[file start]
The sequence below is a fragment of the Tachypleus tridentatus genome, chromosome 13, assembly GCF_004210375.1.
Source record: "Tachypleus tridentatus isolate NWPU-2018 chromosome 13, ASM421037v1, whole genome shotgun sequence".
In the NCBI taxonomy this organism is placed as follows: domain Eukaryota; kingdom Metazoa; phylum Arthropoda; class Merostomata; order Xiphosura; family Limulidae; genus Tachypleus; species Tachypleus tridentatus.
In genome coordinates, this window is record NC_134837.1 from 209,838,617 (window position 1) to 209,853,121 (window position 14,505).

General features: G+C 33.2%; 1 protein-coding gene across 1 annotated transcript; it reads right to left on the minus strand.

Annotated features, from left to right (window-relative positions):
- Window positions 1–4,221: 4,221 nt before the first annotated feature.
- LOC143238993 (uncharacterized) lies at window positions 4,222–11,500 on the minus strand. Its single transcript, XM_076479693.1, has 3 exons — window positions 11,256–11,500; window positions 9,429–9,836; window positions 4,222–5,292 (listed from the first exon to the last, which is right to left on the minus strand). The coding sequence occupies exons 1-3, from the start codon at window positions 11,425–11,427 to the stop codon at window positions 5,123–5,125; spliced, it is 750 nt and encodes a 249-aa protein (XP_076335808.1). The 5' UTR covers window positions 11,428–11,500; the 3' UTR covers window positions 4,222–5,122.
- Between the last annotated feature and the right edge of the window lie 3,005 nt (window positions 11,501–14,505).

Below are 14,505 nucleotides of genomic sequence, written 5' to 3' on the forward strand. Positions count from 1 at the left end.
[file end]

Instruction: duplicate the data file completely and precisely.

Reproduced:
The sequence below is a fragment of the Tachypleus tridentatus genome, chromosome 13, assembly GCF_004210375.1.
Source record: "Tachypleus tridentatus isolate NWPU-2018 chromosome 13, ASM421037v1, whole genome shotgun sequence".
In the NCBI taxonomy this organism is placed as follows: domain Eukaryota; kingdom Metazoa; phylum Arthropoda; class Merostomata; order Xiphosura; family Limulidae; genus Tachypleus; species Tachypleus tridentatus.
In genome coordinates, this window is record NC_134837.1 from 209,838,617 (window position 1) to 209,853,121 (window position 14,505).

General features: G+C 33.2%; 1 protein-coding gene across 1 annotated transcript; it reads right to left on the minus strand.

Annotated features, from left to right (window-relative positions):
- Window positions 1–4,221: 4,221 nt before the first annotated feature.
- LOC143238993 (uncharacterized) lies at window positions 4,222–11,500 on the minus strand. Its single transcript, XM_076479693.1, has 3 exons — window positions 11,256–11,500; window positions 9,429–9,836; window positions 4,222–5,292 (listed from the first exon to the last, which is right to left on the minus strand). The coding sequence occupies exons 1-3, from the start codon at window positions 11,425–11,427 to the stop codon at window positions 5,123–5,125; spliced, it is 750 nt and encodes a 249-aa protein (XP_076335808.1). The 5' UTR covers window positions 11,428–11,500; the 3' UTR covers window positions 4,222–5,122.
- Between the last annotated feature and the right edge of the window lie 3,005 nt (window positions 11,501–14,505).

Below are 14,505 nucleotides of genomic sequence, written 5' to 3' on the forward strand. Positions count from 1 at the left end.